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Chart a safe path through family disputes

By The Age 2 November 2018

Australia’s family law system can be slow, expensive and emotionally draining for people in already challenging situations, such as disputes over parenting arrangements or property settlement. People can spend years waiting for their matter to be dealt with in court. And it’s those unexpected delays and costs that can add to or create new tensions between disputing parties, says Gillian Coote, a family law specialist and principal of Coote Family Lawyers.

“The current system, with its delays and the horror and expense of a Family Court hearing, creates power imbalances in ways that are sometimes unexpected,” Coote says. For example, a parent with primary care of the children during a separation period will often have advantages over the parent who does not. Similarly, the partner in the relationship with control of the assets at separation can retain an advantage, simply because of the time it takes to get to court. As a result, Coote says, the best family lawyers will work with clients to resolve disputes quickly and out of court. Coote would know. She has learned the ins and outs of the system during her 30 years of experience working as a family lawyer in Melbourne. In 2003, she started her own firm from her dining room table in Camberwell. And in the years since, Coote Family Lawyers has grown into one of Melbourne’s largest family law firms, one regularly recognised by the peer-reviewed Doyle’s Guide.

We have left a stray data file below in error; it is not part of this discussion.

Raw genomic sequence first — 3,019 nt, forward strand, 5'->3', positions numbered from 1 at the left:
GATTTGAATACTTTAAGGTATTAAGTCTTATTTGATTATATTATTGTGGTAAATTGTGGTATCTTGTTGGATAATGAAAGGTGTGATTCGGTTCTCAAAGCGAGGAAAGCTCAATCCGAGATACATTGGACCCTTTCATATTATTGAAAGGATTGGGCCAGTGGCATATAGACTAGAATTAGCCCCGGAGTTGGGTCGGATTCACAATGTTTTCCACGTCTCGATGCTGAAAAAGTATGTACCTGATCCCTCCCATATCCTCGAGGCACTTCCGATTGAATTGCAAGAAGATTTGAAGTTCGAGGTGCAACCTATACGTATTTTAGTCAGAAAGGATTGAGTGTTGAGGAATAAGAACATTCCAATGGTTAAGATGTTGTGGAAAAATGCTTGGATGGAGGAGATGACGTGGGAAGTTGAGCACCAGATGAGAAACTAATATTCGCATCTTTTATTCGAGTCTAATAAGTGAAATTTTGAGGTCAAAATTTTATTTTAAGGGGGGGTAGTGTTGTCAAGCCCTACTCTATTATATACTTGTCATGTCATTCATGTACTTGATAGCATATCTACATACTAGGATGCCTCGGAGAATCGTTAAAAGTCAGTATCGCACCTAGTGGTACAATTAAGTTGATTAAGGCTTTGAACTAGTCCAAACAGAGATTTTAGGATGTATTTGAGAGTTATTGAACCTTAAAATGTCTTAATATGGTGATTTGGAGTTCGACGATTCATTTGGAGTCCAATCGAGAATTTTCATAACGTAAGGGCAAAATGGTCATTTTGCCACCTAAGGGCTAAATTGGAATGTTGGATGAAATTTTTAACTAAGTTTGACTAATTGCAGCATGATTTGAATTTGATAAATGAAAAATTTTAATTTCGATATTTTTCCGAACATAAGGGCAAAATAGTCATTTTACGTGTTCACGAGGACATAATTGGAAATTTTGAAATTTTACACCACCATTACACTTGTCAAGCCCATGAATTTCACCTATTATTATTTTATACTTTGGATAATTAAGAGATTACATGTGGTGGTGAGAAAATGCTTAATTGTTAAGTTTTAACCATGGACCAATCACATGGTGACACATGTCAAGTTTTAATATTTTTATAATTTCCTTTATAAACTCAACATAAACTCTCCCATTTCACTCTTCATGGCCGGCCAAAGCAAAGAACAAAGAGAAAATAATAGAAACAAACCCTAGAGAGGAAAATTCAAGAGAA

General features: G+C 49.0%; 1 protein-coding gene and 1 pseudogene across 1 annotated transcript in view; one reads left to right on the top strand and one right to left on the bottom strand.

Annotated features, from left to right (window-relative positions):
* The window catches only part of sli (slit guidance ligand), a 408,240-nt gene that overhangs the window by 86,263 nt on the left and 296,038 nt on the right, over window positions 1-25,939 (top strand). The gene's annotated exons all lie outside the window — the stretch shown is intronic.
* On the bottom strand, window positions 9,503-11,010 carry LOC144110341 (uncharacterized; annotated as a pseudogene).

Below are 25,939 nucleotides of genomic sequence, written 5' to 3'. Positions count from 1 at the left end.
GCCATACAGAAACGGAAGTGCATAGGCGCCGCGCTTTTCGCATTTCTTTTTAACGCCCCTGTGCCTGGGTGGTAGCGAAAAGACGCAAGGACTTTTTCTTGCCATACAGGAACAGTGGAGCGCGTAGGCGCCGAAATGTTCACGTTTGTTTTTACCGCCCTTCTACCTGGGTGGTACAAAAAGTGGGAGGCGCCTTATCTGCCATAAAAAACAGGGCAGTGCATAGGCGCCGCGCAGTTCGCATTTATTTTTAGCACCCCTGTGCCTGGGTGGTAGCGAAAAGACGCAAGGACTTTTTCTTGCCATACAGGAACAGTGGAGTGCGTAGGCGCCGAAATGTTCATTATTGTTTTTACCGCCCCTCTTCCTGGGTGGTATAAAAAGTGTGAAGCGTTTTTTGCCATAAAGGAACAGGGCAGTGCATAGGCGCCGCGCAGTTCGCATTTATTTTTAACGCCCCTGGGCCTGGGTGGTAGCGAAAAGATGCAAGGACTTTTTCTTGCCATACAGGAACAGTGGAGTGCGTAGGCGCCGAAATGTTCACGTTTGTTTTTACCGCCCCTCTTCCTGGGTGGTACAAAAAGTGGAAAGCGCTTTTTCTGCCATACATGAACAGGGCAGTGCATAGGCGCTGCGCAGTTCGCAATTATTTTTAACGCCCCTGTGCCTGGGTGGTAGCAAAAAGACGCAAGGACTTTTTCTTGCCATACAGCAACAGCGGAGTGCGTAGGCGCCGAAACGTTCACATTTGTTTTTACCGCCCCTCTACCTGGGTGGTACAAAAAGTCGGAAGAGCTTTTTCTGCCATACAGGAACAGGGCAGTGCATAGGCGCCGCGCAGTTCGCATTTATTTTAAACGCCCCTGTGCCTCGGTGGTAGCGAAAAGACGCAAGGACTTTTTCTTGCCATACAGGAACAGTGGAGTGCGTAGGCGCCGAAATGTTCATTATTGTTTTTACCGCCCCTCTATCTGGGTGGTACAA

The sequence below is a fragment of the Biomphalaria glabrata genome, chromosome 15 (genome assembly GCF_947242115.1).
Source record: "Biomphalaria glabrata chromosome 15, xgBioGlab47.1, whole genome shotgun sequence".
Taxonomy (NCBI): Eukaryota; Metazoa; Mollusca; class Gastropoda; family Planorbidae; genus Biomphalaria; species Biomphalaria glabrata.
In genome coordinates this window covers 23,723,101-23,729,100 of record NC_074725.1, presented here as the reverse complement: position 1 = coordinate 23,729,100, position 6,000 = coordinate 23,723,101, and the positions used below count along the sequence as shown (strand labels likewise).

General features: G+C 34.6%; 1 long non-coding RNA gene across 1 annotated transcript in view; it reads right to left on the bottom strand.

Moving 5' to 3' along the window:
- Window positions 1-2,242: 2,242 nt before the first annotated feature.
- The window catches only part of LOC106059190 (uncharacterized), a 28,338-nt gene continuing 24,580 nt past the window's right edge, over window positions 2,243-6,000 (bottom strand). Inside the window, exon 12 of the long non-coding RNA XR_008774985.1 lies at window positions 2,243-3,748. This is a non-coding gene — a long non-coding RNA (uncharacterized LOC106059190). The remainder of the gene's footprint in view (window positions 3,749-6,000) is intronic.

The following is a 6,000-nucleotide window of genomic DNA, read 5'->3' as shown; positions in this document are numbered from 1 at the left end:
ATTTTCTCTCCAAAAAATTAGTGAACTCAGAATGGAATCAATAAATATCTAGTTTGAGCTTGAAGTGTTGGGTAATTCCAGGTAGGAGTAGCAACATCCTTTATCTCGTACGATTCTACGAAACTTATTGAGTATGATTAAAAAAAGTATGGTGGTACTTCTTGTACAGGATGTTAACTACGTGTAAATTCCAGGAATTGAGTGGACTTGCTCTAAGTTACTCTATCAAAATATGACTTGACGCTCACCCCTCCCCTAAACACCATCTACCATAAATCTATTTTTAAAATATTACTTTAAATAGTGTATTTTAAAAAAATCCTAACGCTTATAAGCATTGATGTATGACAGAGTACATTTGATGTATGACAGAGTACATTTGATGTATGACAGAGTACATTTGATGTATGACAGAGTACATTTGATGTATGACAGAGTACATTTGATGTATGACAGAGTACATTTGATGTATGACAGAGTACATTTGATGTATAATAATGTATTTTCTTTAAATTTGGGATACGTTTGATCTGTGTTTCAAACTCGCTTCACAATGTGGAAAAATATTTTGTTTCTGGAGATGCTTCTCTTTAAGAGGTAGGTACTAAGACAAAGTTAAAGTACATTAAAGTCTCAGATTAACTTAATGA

The firm employs 17 lawyers, and offers access to a network of specialist services, including conveyancers, financial planners and psychologists. Coote has been consistently named as one of the top family lawyers in Melbourne. She is recognised for her ability in matters where complex commercial, estate planning and taxation matters are relevant as part of the overall resolution process. Coote says the most important part of her job is helping clients feel confident about what can be a confusing and confronting process. ‘‘I really think empowerment is the issue,” she says. “It’s about finding the best in every person and trying to get them to rise to the challenge. “That’s what I tend to stress when I talk to clients.Howcan they help themselves make the best of this?” Clients seek family lawyers when they are at their most vulnerable.

They may be bewildered by the machinations of the family law system or left reeling by a relationship breakdown. They may be thinking about a pre-nuptial agreement to protect themselves in new relationships. Coote says she tries to offer her clients more than advice. She shows them how they can use her understanding of the law to help themselves through this chapter of their lives. “I give them a range of outcomes, and I always tell them what I think should be the answer,” she says. “They may not get everything they want. But I try to get them a result that is about right, without the trauma of drawn-out time in court. ‘‘What is most important, though, is to remind people they have skills, and that there is a life after divorce. Most people, after 20 years of marriage, feel their life is defined by the role they have played in that relationship. Seeing a life for themselves independently of that is not easy. I really hope I help.”

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